Norfolk Southern has tapped Josh Raglin, longtime steward of our Brosnan Forest preserve, to reimagine the company’s sustainability program. Over the past decade, Raglin has led the railroad’s efforts to build a conservation capitalism platform at the Forest, taking an innovative approach that optimizes ecological assets such as carbon, wetlands, streams, and wildlife while generating revenues from both conservation and traditional land-management practices.
In his new role as chief sustainability officer, Raglin will lead efforts to transform the company’s sustainability strategy. He will champion initiatives that integrate sustainability practices into daily operations to achieve efficiencies, control costs, generate revenue, and reduce environmental impacts. These efforts will include close collaboration with department leaders company-wide, including marketing, operations, and government and investor relations.
Raglin will be based in Atlanta and report to Annie Adams, NS’ chief transformation officer. Raglin was a natural choice for CSO, Adams said, noting that he is recognized inside and outside the company as a leader and innovator in conservation management and corporate sustainability practices.
“Under Josh’s leadership at Brosnan Forest, Norfolk Southern has drawn national attention for our innovative practices to protect and restore longleaf pine habitat and red-cockaded woodpeckers,” Adams said. “We’ve tasked Josh with taking what he’s done at the Forest and scaling it up for the rest of the company. While Josh will lead the charge, it will take all of us working together to achieve our goal of industry-leading sustainability performance.”
Promoting rail’s low-carbon advantage
A primary focus, Raglin said, will be leveraging rail’s environmental advantages over trucks to grow our business volume and drive shareholder value. On average, trains are four times more fuel-efficient and emit 75% fewer greenhouse gases than trucks, according to Federal Railroad Administration studies. In today’s environmentally conscious business climate, he said, shareholders are increasing pressure on publicly traded companies to reduce their environmental footprint.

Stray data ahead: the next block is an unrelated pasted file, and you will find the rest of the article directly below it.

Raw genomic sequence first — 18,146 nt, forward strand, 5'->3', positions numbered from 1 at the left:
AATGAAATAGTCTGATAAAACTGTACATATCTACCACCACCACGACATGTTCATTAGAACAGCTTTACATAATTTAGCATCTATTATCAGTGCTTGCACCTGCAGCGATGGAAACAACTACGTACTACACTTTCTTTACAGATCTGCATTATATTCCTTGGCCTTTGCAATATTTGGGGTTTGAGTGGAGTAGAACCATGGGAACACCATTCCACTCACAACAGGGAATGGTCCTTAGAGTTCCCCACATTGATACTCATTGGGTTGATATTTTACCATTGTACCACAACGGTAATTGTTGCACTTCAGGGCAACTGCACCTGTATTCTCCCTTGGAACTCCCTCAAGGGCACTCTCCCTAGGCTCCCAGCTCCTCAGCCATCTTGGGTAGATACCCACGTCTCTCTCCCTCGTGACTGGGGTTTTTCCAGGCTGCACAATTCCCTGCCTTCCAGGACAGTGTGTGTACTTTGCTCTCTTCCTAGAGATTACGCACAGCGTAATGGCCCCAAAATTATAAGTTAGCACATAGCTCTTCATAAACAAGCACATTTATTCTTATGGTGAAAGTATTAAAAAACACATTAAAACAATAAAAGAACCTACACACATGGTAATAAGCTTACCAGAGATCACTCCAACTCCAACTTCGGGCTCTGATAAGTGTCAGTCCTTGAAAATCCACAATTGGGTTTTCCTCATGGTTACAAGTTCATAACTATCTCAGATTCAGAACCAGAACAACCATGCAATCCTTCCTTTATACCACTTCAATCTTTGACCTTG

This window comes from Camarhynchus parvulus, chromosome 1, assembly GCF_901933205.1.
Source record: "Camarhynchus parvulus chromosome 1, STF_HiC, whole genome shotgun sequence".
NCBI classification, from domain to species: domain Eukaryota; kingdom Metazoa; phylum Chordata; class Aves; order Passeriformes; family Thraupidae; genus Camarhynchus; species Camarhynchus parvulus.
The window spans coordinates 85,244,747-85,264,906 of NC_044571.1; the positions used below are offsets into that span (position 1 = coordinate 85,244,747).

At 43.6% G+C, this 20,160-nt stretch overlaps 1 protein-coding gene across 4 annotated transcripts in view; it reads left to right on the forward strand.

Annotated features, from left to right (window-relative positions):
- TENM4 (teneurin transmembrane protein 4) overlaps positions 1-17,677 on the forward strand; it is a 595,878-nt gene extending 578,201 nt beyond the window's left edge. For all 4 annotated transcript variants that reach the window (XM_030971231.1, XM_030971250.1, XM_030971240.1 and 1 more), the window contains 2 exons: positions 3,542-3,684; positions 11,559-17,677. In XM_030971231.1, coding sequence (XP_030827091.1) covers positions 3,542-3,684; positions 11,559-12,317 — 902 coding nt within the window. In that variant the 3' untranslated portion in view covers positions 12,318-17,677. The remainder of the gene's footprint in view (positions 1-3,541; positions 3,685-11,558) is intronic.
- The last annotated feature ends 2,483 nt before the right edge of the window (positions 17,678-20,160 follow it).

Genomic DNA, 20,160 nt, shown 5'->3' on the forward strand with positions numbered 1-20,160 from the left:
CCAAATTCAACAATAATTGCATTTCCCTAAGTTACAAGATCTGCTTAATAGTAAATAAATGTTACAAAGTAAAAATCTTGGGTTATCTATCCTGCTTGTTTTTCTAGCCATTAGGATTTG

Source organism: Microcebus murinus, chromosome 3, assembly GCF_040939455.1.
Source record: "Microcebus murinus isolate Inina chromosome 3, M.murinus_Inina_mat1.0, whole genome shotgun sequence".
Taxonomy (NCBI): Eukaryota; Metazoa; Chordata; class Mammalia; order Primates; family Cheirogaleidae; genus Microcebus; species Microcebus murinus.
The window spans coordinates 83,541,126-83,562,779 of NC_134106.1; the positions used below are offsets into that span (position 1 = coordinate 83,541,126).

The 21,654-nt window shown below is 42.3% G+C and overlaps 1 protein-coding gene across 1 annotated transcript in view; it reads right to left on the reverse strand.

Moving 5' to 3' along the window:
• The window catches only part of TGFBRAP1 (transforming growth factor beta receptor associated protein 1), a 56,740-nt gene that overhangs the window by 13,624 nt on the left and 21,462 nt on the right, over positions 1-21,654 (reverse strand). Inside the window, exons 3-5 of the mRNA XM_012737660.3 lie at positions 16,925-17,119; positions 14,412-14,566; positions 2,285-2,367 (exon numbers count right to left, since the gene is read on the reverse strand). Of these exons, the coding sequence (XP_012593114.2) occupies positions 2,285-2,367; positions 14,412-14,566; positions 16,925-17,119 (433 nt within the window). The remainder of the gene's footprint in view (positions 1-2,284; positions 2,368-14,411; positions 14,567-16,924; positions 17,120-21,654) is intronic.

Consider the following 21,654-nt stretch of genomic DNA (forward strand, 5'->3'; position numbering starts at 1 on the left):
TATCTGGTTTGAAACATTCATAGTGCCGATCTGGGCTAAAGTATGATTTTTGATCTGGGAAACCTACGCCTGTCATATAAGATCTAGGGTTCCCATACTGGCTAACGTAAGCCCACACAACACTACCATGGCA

“We are in the efficiency business,” Raglin said. “We’re delivering the low-carbon economy when it comes to freight transportation, and we need to be more proactive in getting that message out. Many companies are announcing plans to be carbon neutral, and one way they can do that is through their transportation supply chain. We can offer that solution to customers by taking more of their freight off the highway and putting it on rail.”
Another key focus area, he said, will be revitalizing efforts to engage employees in sustainability initiatives. To that end, Raglin said he plans to re-establish an internal sustainability advisory council, drawing on the expertise of employees across departments. He also plans to expand outreach to external stakeholders, including customers and the communities we serve.
Research shows that people, especially millennials, want to work, invest, and do business with companies that believe in a mission, particularly around environmental sustainability, Raglin said.
“There’s an opportunity to improve engagement with our workforce, and there’s an opportunity to improve our messaging to customers and investors,” Raglin said. “At the end of the day, that’s going to create value in various ways.”